Fifty year ago the People’s Democracy organised civil rights march from Belfast to Derry bravely completed its journey

Balbane Pass man, Billy Campbell, pictured in foreground, sustained head injuries at the People's Democracy march at Burntollet, January 1969.
Balbane Pass man, Billy Campbell, pictured in foreground, sustained head injuries at the People's Democracy march at Burntollet, January 1969.

Today is the 50th anniversary of the seminal People’s Democracy civil rights march into Derry - a milestone on the road to the dissolution of the old Stormont regime.

On January 4, 1969, four days after the radicals of the civil rights movement left Belfast on their own version of the ‘Selma to Montgomery’ march of 1965, a unionist mob tried to beat it off the roads at Burntollet.

“The marchers, about 300 strong, were ambushed at Burntollet Bridge. Here a crowd of Paisleyites numbering over one hundred waited for the marchers on high ground overlooking the bridge,” the ‘Journal’ reported.

“As the students reached the bridge, they were subjected to a steady barrage of bricks, stones, and pieces of iron in addition to several petrol bombs which landed amongst them. Then a section of the mob attacked the marchers on the bridge, using clubs and cudgels, some with nails protruding from them,” the paper reported.

The protestors were pursued though the fields as they fled the assault with “young girls forced into the knee-deep river in an effort to escape”. Regrouping after half an hour they came under further petrol bomb attack from the ditches down the road.

As the marchers continued to Derry they came under ambush again from a “crowd of about 50 extremists, one waving a Union Jack” at Thompson’s Corner at the bottom of Daly’s Brae

A section of the 3,000 strong crowd in Guildhall Square.

A section of the 3,000 strong crowd in Guildhall Square.

“As they passed by, the usual fusillade of stones filled the air but here the police moved in fast and dispersed the crowd. But not before another couple of students were knocked senseless by stones.”

At this point members of the Revolutionary Socialist Alliance joined the march before it was attacked for a third time by a mob of “several hundred extremists” at Irish Street.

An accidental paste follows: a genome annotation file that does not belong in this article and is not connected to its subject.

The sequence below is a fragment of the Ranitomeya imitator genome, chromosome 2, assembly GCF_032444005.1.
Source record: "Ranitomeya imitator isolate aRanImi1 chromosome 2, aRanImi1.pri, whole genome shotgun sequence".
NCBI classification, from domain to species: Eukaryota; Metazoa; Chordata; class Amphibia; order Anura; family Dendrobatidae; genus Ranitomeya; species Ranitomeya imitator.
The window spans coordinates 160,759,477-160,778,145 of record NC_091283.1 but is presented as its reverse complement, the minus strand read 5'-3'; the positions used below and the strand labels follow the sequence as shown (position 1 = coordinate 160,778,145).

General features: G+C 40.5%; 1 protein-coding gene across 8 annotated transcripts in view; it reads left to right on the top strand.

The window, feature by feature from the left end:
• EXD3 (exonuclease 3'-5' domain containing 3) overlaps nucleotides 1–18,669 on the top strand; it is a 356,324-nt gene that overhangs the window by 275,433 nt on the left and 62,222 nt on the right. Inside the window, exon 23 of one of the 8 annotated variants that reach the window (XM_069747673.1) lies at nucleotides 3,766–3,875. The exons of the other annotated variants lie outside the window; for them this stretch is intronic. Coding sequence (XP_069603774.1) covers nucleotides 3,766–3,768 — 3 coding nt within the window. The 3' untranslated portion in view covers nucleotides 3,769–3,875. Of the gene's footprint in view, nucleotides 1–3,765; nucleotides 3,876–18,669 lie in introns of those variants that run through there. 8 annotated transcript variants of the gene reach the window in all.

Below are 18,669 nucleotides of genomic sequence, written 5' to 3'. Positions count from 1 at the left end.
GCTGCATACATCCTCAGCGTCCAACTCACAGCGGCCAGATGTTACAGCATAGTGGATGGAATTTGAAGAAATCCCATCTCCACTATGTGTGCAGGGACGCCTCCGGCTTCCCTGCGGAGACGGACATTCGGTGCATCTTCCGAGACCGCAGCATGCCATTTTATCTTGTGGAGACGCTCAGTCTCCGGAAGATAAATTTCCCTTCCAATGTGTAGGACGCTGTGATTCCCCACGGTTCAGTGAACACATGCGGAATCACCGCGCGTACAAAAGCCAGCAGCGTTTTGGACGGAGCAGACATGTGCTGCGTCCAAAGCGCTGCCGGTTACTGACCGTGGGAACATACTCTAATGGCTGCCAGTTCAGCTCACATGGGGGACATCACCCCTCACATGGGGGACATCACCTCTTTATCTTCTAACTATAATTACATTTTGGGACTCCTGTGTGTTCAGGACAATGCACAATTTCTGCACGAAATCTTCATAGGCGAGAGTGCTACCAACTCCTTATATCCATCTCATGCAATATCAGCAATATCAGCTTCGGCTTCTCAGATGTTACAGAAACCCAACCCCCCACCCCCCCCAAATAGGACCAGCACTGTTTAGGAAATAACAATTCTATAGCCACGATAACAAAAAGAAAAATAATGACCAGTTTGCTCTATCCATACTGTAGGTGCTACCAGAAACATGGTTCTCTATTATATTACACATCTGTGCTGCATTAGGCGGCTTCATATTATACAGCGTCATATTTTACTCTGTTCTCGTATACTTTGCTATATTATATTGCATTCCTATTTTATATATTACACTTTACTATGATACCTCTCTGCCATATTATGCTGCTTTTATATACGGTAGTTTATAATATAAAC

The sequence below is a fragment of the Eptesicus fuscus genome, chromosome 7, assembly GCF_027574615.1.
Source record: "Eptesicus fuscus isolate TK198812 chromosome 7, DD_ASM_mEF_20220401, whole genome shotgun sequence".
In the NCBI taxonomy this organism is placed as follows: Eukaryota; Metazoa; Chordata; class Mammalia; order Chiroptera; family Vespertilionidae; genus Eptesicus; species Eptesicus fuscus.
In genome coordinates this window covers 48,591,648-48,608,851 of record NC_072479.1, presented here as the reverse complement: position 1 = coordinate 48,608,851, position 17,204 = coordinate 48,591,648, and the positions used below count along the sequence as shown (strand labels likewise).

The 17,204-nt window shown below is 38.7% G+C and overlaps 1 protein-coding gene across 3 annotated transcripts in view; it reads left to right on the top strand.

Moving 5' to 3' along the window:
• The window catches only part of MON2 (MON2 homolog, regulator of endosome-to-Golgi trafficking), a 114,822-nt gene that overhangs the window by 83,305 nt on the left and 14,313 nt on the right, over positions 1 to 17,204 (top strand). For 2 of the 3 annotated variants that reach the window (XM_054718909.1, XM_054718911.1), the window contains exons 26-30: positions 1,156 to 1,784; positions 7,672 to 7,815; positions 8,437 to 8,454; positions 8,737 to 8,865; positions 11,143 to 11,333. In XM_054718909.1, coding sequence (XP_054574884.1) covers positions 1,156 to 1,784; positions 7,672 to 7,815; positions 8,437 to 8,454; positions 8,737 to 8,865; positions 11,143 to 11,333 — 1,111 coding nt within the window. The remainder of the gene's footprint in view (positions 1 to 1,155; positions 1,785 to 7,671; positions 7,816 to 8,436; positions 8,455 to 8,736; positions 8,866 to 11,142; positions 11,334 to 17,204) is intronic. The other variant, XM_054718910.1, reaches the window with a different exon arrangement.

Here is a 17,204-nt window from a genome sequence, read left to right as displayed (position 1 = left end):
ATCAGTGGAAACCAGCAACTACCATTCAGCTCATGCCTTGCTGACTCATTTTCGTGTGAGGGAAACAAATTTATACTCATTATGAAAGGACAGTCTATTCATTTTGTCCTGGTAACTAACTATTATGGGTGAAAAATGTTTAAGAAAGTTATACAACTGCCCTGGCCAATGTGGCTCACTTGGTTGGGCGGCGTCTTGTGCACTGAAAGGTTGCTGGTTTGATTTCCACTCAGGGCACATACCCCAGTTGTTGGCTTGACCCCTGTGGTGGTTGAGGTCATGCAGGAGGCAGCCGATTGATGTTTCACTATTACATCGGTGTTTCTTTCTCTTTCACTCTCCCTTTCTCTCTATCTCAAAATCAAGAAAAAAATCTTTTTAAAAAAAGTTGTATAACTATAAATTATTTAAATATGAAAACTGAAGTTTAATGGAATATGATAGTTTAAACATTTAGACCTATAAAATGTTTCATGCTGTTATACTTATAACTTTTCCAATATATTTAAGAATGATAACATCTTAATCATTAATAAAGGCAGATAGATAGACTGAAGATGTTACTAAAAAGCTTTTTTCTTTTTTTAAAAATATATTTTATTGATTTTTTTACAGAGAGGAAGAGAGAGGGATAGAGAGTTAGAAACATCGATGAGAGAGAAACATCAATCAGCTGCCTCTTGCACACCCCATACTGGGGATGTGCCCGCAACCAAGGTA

“As the stones, bottles and other missiles began to fill the air, police dismounted from their tenders and moved in on the attackers. Once again the marchers, now well over 1,000 strong had to break ranks and run for it.”

And yet again there was “a murderous hail” from the Spencer Road quarry.

Patrick Moore, Iniscarn Road, with Mrs. Moore, who was injured by police during disturbances after the march arrived in the city.

Patrick Moore, Iniscarn Road, with Mrs. Moore, who was injured by police during disturbances after the march arrived in the city.

“One, then another was led away with blood streaming from head wounds and then there were calls for a police baton charge to clear the quarry face. About 50 police charged up the entry but the marchers were still pinned and it was about twenty minutes before they were able to pass on to the bridge.”

Finally, the march made its way across Craigavon Bridge where it was re-routed at Carlisle Square. The demonstrators were stoned again as they made their way down John Street by a crowd of several hundred that had gathered behind police lines.

“From that point on it was cheers all the way as the weary students moved up Foyle Street and into Guildhall Square, where about 3,000 cheering people gave them a tumultuous welcome.”